Tutorial

How to add a Coinbase crypto checkout to your Phoenix site

cryptopaymentswebhook

In a previous tutorial, I showed how to add Stripe checkout in a Phoenix application. If you however want to accept Bitcoin, Etherium or any other crypto currencies, you can implement a Coinbase hosted checkout. So, in this tutorial, I want to show you how you can get started to receive Bitcoin or Etherium on your site.

On my site I have already implemented Stripe checkout. But even though Stripe is great, it might not work equally good in all countries and for all potential customers. So I wanted to see if I could take payments with Bitcoin, Etherium or any other crypto currency.

As it turns out, Coinbase have a hosted checkout solution as well. I am already signed up as a private coinbase customer.

However for this to work, I also need to sign up as a Coinbase commerce customer, which is free but they take a transaction fee 1% which is lower than the Stripe fee.

Signup to Coinbase to receive payements

To get started with this tutorial, you can create an account on the Coinbase commerse site. https://commerce.coinbase.com. The signup is pretty straight forward and you create a wallet for the purpose of receiving payments.

After Signup for Coinbase

After going through the signup process, I can create my first product. In Coinbase, its called a checkout. It is possible to sell one item at a fixed price or accept any amount of cryptocurrency with a checkout. Each charge can be generated automatically on a per-customer basis. Checkouts can contain multiple charges. You can embed payment buttons to integrate checkouts into your website. Every checkout has a public, accessible page that can easily be shared with others.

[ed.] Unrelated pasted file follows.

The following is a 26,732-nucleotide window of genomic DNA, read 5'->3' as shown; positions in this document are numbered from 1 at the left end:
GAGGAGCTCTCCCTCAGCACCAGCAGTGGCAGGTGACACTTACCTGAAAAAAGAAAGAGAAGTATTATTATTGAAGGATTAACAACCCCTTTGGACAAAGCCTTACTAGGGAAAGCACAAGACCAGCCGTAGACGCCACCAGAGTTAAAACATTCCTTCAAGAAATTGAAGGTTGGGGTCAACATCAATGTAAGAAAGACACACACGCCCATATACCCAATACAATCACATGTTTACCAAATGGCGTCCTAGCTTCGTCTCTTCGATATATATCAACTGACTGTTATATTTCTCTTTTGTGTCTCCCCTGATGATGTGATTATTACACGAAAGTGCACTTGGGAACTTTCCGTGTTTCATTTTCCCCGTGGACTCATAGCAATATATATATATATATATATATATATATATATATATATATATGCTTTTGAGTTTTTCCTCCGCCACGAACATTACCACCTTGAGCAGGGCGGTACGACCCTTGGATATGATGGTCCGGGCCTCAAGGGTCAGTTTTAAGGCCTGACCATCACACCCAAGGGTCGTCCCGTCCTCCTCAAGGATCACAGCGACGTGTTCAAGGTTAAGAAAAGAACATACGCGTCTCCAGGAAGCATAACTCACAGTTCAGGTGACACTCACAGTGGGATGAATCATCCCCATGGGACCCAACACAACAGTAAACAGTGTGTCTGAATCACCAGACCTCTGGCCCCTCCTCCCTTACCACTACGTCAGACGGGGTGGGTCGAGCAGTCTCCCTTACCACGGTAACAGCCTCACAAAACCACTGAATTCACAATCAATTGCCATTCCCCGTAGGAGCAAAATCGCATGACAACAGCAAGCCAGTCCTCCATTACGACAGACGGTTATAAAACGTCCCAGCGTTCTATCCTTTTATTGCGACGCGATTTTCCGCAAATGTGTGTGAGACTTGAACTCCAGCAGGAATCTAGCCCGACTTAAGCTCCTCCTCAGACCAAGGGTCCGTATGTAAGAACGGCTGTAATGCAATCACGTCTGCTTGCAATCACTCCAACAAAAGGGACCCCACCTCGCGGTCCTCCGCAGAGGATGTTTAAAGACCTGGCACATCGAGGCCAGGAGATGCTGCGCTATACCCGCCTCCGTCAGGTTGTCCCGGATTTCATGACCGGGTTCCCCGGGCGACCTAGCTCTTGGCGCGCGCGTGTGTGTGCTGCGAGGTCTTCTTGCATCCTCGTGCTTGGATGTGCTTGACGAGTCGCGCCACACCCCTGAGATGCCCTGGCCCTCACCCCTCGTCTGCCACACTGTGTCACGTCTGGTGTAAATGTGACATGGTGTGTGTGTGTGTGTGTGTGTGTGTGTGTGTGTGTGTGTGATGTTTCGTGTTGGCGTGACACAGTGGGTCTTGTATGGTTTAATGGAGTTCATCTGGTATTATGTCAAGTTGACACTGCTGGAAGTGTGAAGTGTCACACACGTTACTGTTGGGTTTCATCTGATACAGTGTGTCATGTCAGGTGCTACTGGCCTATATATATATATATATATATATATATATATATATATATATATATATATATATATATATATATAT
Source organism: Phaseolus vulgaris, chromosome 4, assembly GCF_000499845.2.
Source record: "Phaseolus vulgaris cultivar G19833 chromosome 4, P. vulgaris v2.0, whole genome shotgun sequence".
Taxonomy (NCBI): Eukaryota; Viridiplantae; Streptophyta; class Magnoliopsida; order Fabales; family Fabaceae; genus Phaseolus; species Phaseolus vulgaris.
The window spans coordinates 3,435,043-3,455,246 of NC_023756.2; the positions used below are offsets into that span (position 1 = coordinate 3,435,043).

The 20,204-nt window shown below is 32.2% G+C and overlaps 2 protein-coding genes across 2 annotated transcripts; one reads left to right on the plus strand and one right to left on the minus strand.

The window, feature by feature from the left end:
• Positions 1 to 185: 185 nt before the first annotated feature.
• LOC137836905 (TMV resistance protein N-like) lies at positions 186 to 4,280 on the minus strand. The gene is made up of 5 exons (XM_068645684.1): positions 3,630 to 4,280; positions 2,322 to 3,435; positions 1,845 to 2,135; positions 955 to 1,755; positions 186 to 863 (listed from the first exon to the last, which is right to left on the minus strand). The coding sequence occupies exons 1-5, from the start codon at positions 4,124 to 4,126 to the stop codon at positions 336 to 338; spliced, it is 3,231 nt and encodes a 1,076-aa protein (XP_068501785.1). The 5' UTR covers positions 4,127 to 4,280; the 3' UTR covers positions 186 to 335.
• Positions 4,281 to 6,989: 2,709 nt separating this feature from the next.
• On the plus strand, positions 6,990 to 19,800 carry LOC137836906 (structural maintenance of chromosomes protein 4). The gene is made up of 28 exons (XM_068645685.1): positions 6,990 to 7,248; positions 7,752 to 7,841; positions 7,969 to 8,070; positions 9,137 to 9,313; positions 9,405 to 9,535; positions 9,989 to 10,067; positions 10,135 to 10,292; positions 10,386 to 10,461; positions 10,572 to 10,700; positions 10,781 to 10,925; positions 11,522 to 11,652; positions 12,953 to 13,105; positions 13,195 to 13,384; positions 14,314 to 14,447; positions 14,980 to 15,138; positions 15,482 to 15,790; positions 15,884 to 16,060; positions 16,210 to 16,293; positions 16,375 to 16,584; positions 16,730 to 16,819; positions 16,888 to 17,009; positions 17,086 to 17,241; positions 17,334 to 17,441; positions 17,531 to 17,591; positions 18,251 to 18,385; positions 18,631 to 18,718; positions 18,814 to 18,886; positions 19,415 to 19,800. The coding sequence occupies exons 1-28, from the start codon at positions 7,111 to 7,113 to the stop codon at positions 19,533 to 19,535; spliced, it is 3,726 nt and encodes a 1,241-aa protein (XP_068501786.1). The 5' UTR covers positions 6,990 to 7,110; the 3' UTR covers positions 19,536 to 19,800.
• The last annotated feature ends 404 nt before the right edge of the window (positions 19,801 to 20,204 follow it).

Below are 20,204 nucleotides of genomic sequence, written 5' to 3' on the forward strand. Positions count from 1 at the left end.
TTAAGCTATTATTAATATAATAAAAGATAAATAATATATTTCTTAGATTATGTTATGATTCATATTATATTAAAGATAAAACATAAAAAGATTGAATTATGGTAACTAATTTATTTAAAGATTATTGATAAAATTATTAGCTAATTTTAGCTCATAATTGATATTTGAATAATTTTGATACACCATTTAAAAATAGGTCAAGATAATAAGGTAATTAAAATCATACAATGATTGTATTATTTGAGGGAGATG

In the first step, I will pick the option “Sell a Product”

When I have gone trough the process of naming the product, uploading the image and setting the price, I get a unique URL to the checkout page or code to embed.

The code for implementing the checkout button on the website looks like this:

<a class="w-full btn btn-primary"
   href="https://commerce.coinbase.com/checkout/cbd2db5b-2105-4324-bfc9-6714831c3840">
  <i class="bi bi-currency-bitcoin"></i>
  <span class="ml-1">Crypto Checkout</span>
</a>
<script src="https://commerce.coinbase.com/v1/checkout.js?version=201807"></script>

Note that I also add the JS to Conbase checkout. And the result on the webpage looks like this:

Crypto checkout link

If a customer clicks the Crypto heckout button, they will be redirected to the Coinbase hosted checkout page. And there, they can choose from a number of different crypto currencies.

Coinbase hosted checkout

Receiving the Webhooks from Coinbase

After Coinbase has received the payment, It can send out a webhook to a specified URL. Again, this is very similar to have Stripe does it. To receive the webhook, and save the order and payment in the database, I need to:

  1. Add Coinbase secret to the config file
  2. I need to create a route and controller for Coinbase to post to.
  3. I need to make a custom plug that parses the raw post body
  4. Validate the Coinbase signing secret in the controller
  5. Parse what type of webhook it is and eventually mark the order as paid

Add Coinbase secret to the config file

The Coibase secret is needed for receiving webhooks. The secret is received from the Coinbase interface where you setup the custom webhook endpoint.

config :fullstack_phoenix,
  stripe_service: Stripe,
  coinbase_secret: System.get_env("COINBASE_SECRET")